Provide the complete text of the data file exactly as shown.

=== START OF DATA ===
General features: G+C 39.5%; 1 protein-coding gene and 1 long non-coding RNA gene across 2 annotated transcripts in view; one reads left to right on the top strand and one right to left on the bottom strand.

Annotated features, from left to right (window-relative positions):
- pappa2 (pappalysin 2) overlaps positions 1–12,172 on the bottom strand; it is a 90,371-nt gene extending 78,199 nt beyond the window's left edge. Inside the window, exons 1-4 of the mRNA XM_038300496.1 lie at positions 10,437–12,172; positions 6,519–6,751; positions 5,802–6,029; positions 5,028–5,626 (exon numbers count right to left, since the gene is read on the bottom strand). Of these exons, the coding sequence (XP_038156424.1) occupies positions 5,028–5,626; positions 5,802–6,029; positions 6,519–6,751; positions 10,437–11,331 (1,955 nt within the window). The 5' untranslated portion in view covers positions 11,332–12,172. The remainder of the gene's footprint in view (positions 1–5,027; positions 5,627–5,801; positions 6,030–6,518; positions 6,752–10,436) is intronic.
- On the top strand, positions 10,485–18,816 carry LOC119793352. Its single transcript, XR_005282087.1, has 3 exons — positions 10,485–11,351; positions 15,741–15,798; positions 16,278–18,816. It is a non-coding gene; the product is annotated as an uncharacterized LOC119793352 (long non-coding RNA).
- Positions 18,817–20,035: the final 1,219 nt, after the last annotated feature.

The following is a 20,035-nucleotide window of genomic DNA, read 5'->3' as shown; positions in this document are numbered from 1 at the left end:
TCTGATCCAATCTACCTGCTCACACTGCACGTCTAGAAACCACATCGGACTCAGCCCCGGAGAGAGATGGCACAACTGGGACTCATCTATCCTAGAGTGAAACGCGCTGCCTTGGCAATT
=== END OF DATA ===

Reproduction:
General features: G+C 39.5%; 1 protein-coding gene and 1 long non-coding RNA gene across 2 annotated transcripts in view; one reads left to right on the top strand and one right to left on the bottom strand.

Annotated features, from left to right (window-relative positions):
- pappa2 (pappalysin 2) overlaps positions 1–12,172 on the bottom strand; it is a 90,371-nt gene extending 78,199 nt beyond the window's left edge. Inside the window, exons 1-4 of the mRNA XM_038300496.1 lie at positions 10,437–12,172; positions 6,519–6,751; positions 5,802–6,029; positions 5,028–5,626 (exon numbers count right to left, since the gene is read on the bottom strand). Of these exons, the coding sequence (XP_038156424.1) occupies positions 5,028–5,626; positions 5,802–6,029; positions 6,519–6,751; positions 10,437–11,331 (1,955 nt within the window). The 5' untranslated portion in view covers positions 11,332–12,172. The remainder of the gene's footprint in view (positions 1–5,027; positions 5,627–5,801; positions 6,030–6,518; positions 6,752–10,436) is intronic.
- On the top strand, positions 10,485–18,816 carry LOC119793352. Its single transcript, XR_005282087.1, has 3 exons — positions 10,485–11,351; positions 15,741–15,798; positions 16,278–18,816. It is a non-coding gene; the product is annotated as an uncharacterized LOC119793352 (long non-coding RNA).
- Positions 18,817–20,035: the final 1,219 nt, after the last annotated feature.

The following is a 20,035-nucleotide window of genomic DNA, read 5'->3' as shown; positions in this document are numbered from 1 at the left end:
TCTGATCCAATCTACCTGCTCACACTGCACGTCTAGAAACCACATCGGACTCAGCCCCGGAGAGAGATGGCACAACTGGGACTCATCTATCCTAGAGTGAAACGCGCTGCCTTGGCAATT